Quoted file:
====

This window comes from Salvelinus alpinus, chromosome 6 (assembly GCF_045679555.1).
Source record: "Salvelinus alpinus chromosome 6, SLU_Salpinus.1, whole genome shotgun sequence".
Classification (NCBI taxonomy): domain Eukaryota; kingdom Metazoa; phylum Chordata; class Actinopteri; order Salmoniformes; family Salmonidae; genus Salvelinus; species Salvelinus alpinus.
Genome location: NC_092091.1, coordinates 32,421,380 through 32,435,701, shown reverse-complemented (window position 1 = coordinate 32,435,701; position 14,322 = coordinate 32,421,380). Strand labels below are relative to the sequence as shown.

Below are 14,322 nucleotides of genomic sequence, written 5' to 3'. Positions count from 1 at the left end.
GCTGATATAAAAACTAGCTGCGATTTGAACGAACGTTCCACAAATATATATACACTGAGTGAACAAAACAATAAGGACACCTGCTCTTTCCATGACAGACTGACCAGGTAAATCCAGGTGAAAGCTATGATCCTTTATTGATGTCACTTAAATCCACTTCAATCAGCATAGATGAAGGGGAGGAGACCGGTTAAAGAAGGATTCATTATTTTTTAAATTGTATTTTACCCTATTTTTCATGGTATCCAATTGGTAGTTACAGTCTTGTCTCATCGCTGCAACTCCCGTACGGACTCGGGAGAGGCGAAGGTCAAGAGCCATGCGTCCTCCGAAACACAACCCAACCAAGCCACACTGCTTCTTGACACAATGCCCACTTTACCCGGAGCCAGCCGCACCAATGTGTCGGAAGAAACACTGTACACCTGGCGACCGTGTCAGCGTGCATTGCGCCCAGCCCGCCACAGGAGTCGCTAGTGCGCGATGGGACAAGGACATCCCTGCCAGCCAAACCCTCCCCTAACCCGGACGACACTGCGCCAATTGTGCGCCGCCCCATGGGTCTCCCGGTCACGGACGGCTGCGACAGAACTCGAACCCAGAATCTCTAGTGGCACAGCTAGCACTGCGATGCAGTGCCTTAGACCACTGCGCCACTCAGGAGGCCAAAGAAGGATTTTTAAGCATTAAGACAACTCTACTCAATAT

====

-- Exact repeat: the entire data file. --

This window comes from Salvelinus alpinus, chromosome 6 (assembly GCF_045679555.1).
Source record: "Salvelinus alpinus chromosome 6, SLU_Salpinus.1, whole genome shotgun sequence".
Classification (NCBI taxonomy): domain Eukaryota; kingdom Metazoa; phylum Chordata; class Actinopteri; order Salmoniformes; family Salmonidae; genus Salvelinus; species Salvelinus alpinus.
Genome location: NC_092091.1, coordinates 32,421,380 through 32,435,701, shown reverse-complemented (window position 1 = coordinate 32,435,701; position 14,322 = coordinate 32,421,380). Strand labels below are relative to the sequence as shown.

Below are 14,322 nucleotides of genomic sequence, written 5' to 3'. Positions count from 1 at the left end.
GCTGATATAAAAACTAGCTGCGATTTGAACGAACGTTCCACAAATATATATACACTGAGTGAACAAAACAATAAGGACACCTGCTCTTTCCATGACAGACTGACCAGGTAAATCCAGGTGAAAGCTATGATCCTTTATTGATGTCACTTAAATCCACTTCAATCAGCATAGATGAAGGGGAGGAGACCGGTTAAAGAAGGATTCATTATTTTTTAAATTGTATTTTACCCTATTTTTCATGGTATCCAATTGGTAGTTACAGTCTTGTCTCATCGCTGCAACTCCCGTACGGACTCGGGAGAGGCGAAGGTCAAGAGCCATGCGTCCTCCGAAACACAACCCAACCAAGCCACACTGCTTCTTGACACAATGCCCACTTTACCCGGAGCCAGCCGCACCAATGTGTCGGAAGAAACACTGTACACCTGGCGACCGTGTCAGCGTGCATTGCGCCCAGCCCGCCACAGGAGTCGCTAGTGCGCGATGGGACAAGGACATCCCTGCCAGCCAAACCCTCCCCTAACCCGGACGACACTGCGCCAATTGTGCGCCGCCCCATGGGTCTCCCGGTCACGGACGGCTGCGACAGAACTCGAACCCAGAATCTCTAGTGGCACAGCTAGCACTGCGATGCAGTGCCTTAGACCACTGCGCCACTCAGGAGGCCAAAGAAGGATTTTTAAGCATTAAGACAACTCTACTCAATAT